Over-the-counter hearing aid options are showing up more frequently online and in stores. Getting help for hearing loss is supposed to be easier with these devices. They also increase the affordability of hearing assistance. But medical professionals and even government officials have some significant worries about some of the repercussions of using over-the-counter hearing aids. Some states are even issuing warnings because of the number of complaints they’re receiving from patients. Some of these concerns are outlined below.

Don’t Miss a Hearing Test

One main concern of over-the-counter hearing aids is that you neglect essential steps in the process, like having a hearing consultation and hearing exam. It will be hard to recognize what the right plan for your hearing loss is without these steps. You may also miss signs that your hearing loss is connected to other health concerns. We can also help you determine what the best settings will be when you come in for an exam.

Not All Hearing Loss is The Same

Generally, people tend to think of hearing loss as a sort of decreasing of the volume meter on your ears. The result is instantaneous when you do that on your stereo: the volume rapidly goes down.

But actual hearing loss is more like fooling around with the eq levels on a high-end stereo (or your audio app on your computer). That’s because hearing loss is usually irregular, affecting this frequency or that wavelength before others. If your hearing aid, over-the-counter or otherwise, is not correctly calibrated for your particular hearing loss, you could end up damaging your overall hearing.

The particular frequencies that are being boosted by the OTC hearing aid will usually be printed on the packaging (at least on higher quality models). If you are going to attempt to do it by yourself, then you will want to begin with a recent audiogram. And you may still want some help with the programming. Sometimes, OTC hearing aids won’t be able to be personalized to the requirements of someone that has a more complex kind of hearing loss.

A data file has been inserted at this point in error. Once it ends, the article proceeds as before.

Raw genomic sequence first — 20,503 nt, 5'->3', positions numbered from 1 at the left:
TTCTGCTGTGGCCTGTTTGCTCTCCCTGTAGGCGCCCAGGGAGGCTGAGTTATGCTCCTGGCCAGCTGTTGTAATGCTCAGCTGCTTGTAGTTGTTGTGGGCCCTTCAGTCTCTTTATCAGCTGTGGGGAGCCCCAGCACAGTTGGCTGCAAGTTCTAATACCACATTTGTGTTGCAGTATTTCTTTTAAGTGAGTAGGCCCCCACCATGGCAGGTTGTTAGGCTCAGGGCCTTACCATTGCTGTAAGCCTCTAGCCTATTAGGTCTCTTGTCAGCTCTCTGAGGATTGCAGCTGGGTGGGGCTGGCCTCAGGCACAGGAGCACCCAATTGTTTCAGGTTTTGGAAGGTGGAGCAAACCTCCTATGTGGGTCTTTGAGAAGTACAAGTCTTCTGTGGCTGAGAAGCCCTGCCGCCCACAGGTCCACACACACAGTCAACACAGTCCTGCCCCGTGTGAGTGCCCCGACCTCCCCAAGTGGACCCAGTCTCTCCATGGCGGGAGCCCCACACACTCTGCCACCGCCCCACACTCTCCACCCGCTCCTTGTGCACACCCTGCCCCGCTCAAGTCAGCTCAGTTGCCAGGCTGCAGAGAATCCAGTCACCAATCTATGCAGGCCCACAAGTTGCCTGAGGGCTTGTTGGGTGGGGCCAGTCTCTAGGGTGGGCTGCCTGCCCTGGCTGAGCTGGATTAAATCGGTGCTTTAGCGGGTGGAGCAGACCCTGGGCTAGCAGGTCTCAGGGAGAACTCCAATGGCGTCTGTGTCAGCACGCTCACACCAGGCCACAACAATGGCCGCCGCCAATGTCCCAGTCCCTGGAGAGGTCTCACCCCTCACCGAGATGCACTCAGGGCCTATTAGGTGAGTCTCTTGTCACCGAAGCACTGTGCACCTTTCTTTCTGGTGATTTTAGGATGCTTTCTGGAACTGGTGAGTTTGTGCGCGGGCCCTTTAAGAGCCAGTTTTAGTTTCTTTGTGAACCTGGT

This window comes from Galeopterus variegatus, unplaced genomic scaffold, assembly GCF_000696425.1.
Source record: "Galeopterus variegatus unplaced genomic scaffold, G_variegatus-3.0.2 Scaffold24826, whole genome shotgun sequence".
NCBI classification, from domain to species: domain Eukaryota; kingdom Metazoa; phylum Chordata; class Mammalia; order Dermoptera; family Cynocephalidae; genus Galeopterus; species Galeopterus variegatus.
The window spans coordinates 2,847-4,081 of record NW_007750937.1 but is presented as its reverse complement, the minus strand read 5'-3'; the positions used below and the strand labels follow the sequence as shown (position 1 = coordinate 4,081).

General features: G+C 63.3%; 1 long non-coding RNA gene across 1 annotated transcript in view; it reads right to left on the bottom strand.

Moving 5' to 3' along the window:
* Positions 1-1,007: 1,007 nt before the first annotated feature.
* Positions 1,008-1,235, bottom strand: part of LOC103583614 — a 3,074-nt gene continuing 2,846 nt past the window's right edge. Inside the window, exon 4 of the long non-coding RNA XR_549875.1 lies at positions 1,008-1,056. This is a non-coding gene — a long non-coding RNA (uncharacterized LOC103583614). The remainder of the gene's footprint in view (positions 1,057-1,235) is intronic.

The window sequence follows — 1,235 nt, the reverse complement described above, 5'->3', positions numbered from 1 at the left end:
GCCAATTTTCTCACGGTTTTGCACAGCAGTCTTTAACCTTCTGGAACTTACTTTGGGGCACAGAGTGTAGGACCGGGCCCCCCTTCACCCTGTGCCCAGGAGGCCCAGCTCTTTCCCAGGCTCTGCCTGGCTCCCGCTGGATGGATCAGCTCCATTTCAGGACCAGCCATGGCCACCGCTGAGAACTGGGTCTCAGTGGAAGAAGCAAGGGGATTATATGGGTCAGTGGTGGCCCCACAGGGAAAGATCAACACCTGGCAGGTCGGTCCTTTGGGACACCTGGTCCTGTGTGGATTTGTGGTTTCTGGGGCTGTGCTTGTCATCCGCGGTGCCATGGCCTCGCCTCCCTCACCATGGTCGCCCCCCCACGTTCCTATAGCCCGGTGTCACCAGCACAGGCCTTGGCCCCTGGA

How to be Smart With Your Hearing Aid Decisions

At this point in history, people have the largest selection of hearing aid options ever. But it’s also more challenging to make some decisions because there are so many choices. You’ve probably experienced this type of “analysis paralysis” when flipping through the channels and attempting to pick something to watch.

Here are a few ways you can make some smart decisions with your hearing aids:

Some amplification devices are marketed to resemble hearing aids so be careful of this. It can often be challenging to tell the difference. A hearing amplifier will turn up the volume on all frequencies of sound, not just specific frequencies like a hearing aid does. And over time, that can impair your hearing. After all, you likely don’t require all frequencies to be louder, just the ones that you can’t hear right now. Making sounds universally loud will dull the sounds you’re already capable of hearing.

Speak with us. Whether you choose to go OTC or not, it’s very important to talk with us first. We can figure out how complex your hearing impairment is with a simple hearing test. An OTC hearing aid might not be a good fit. We can also do an audiogram, so you’ll be capable of choosing the best solution for your requirements.

Over-the-counter hearing aids are often not the best choice. But with some professional help and knowledge, most of these difficulties can be overcome. It’s important to take the time to get some help first because hearing is a significant part of your overall health.

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The site information is for educational and informational purposes only and does not constitute medical advice. To receive personalized advice or treatment, schedule an appointment.

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